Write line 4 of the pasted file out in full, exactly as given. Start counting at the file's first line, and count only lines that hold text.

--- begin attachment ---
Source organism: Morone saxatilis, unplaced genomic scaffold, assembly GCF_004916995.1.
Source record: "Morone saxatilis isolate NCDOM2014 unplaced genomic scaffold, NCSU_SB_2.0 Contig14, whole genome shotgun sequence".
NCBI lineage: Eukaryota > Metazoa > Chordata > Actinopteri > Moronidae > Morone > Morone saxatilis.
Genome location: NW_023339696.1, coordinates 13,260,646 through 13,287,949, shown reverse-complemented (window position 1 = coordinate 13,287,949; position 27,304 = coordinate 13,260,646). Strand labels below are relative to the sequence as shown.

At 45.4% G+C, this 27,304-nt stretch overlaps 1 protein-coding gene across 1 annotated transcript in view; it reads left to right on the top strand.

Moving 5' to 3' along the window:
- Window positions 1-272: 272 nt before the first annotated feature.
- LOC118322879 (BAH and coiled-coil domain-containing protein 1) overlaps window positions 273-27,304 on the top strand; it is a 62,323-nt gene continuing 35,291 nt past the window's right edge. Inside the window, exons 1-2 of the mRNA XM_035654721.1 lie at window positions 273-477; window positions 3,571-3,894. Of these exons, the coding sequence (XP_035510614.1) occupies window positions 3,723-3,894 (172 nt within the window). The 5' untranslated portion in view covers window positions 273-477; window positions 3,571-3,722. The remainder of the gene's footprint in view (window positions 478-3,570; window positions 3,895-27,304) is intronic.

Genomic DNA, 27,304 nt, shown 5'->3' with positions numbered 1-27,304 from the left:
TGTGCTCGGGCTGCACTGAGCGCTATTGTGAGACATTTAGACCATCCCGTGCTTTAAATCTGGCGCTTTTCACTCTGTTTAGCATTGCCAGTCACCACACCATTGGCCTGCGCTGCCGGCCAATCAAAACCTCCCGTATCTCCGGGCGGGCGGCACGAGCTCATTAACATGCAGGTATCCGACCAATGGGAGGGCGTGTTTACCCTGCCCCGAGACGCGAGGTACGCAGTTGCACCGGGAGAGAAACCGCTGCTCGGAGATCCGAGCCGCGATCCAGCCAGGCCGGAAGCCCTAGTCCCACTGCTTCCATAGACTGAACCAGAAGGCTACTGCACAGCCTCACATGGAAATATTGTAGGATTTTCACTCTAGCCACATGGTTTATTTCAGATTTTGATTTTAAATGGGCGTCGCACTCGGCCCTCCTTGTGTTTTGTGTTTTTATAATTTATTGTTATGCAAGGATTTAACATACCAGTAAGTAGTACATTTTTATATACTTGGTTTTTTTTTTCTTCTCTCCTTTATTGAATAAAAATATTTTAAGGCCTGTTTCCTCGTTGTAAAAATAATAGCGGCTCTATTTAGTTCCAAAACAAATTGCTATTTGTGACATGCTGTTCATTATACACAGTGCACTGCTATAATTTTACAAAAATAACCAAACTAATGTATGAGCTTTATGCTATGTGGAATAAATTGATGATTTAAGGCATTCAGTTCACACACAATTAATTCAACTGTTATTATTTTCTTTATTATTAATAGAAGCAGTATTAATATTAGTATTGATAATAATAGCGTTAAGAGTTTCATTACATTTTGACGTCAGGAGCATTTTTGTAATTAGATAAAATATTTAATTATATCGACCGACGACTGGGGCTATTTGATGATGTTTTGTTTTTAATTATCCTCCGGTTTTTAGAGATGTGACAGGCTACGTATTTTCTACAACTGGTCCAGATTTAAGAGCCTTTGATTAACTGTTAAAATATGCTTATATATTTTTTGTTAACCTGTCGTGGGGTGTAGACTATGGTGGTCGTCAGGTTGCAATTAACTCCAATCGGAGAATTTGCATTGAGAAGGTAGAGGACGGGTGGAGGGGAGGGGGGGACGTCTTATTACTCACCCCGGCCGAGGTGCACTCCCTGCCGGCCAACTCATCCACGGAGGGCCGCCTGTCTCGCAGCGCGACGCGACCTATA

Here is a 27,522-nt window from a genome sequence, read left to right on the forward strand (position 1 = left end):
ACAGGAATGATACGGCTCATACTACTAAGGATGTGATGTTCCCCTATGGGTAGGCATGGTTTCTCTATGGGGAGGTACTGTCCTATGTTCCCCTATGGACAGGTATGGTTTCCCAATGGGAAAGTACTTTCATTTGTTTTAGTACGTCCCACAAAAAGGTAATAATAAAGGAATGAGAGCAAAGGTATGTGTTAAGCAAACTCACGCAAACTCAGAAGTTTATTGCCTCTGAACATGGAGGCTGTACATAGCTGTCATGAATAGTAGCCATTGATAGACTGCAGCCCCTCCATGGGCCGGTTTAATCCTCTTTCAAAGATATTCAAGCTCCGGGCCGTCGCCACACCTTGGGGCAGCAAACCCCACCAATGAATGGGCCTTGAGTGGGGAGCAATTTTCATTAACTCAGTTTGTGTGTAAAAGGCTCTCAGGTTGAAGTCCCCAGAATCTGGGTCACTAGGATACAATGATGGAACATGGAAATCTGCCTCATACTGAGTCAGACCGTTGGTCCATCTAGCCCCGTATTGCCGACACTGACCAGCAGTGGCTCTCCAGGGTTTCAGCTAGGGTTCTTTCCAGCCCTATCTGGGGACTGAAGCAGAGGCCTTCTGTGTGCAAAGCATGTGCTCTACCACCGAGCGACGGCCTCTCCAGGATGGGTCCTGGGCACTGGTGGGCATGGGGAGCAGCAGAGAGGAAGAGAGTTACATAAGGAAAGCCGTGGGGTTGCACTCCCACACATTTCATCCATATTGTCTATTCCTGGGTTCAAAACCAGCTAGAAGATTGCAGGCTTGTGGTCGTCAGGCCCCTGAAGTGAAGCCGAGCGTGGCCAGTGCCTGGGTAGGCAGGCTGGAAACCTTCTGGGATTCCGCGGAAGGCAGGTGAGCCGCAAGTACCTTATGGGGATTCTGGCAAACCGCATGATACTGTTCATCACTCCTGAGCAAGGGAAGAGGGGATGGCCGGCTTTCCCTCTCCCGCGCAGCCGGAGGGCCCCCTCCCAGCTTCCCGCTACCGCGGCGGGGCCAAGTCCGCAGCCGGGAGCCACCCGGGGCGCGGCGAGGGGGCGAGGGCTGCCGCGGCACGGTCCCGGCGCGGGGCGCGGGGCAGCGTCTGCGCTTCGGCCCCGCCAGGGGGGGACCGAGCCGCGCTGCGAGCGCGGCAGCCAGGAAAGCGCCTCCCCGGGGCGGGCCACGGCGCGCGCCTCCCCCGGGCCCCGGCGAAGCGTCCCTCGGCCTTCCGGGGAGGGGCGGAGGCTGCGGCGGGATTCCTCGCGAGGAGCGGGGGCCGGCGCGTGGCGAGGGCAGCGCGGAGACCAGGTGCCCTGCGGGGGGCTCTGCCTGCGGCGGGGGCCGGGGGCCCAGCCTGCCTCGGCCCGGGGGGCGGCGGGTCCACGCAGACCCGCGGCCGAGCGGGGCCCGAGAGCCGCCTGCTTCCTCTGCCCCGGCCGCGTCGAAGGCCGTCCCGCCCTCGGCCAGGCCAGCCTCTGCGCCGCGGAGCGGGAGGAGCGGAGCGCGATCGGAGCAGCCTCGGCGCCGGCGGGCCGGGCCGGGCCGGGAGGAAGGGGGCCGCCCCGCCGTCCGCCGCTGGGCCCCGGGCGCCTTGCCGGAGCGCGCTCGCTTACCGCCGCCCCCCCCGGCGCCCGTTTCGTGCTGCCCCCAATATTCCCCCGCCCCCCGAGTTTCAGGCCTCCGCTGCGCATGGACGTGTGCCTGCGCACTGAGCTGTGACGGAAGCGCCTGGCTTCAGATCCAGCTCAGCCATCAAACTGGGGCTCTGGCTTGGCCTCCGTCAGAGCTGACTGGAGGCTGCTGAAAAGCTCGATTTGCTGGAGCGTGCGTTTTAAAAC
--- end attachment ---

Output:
Genome location: NW_023339696.1, coordinates 13,260,646 through 13,287,949, shown reverse-complemented (window position 1 = coordinate 13,287,949; position 27,304 = coordinate 13,260,646). Strand labels below are relative to the sequence as shown.